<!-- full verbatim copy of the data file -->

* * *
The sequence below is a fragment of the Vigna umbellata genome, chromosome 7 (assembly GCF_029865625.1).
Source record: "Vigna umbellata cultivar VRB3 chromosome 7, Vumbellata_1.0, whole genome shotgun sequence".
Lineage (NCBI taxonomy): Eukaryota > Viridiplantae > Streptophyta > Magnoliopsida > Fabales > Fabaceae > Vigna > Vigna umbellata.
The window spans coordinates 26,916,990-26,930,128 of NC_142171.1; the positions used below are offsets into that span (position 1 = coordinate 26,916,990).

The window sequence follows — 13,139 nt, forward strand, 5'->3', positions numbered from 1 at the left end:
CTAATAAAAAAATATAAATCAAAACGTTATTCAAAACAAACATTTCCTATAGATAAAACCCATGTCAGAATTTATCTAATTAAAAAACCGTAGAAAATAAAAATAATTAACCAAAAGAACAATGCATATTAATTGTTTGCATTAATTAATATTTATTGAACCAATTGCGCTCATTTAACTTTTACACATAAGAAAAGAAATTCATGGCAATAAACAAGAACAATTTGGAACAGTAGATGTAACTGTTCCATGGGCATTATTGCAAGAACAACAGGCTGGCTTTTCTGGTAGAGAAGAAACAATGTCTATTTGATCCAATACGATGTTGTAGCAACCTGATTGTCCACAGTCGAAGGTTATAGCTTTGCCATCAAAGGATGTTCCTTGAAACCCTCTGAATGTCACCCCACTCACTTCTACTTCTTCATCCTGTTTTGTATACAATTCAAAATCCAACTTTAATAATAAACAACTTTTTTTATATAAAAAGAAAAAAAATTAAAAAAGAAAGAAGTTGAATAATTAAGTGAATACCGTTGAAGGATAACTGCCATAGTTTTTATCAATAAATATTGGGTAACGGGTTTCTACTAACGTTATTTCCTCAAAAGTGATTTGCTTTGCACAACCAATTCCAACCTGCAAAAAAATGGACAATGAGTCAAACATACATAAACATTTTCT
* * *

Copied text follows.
The sequence below is a fragment of the Vigna umbellata genome, chromosome 7 (assembly GCF_029865625.1).
Source record: "Vigna umbellata cultivar VRB3 chromosome 7, Vumbellata_1.0, whole genome shotgun sequence".
Lineage (NCBI taxonomy): Eukaryota > Viridiplantae > Streptophyta > Magnoliopsida > Fabales > Fabaceae > Vigna > Vigna umbellata.
The window spans coordinates 26,916,990-26,930,128 of NC_142171.1; the positions used below are offsets into that span (position 1 = coordinate 26,916,990).

The window sequence follows — 13,139 nt, forward strand, 5'->3', positions numbered from 1 at the left end:
CTAATAAAAAAATATAAATCAAAACGTTATTCAAAACAAACATTTCCTATAGATAAAACCCATGTCAGAATTTATCTAATTAAAAAACCGTAGAAAATAAAAATAATTAACCAAAAGAACAATGCATATTAATTGTTTGCATTAATTAATATTTATTGAACCAATTGCGCTCATTTAACTTTTACACATAAGAAAAGAAATTCATGGCAATAAACAAGAACAATTTGGAACAGTAGATGTAACTGTTCCATGGGCATTATTGCAAGAACAACAGGCTGGCTTTTCTGGTAGAGAAGAAACAATGTCTATTTGATCCAATACGATGTTGTAGCAACCTGATTGTCCACAGTCGAAGGTTATAGCTTTGCCATCAAAGGATGTTCCTTGAAACCCTCTGAATGTCACCCCACTCACTTCTACTTCTTCATCCTGTTTTGTATACAATTCAAAATCCAACTTTAATAATAAACAACTTTTTTTATATAAAAAGAAAAAAAATTAAAAAAGAAAGAAGTTGAATAATTAAGTGAATACCGTTGAAGGATAACTGCCATAGTTTTTATCAATAAATATTGGGTAACGGGTTTCTACTAACGTTATTTCCTCAAAAGTGATTTGCTTTGCACAACCAATTCCAACCTGCAAAAAAATGGACAATGAGTCAAACATACATAAACATTTTCT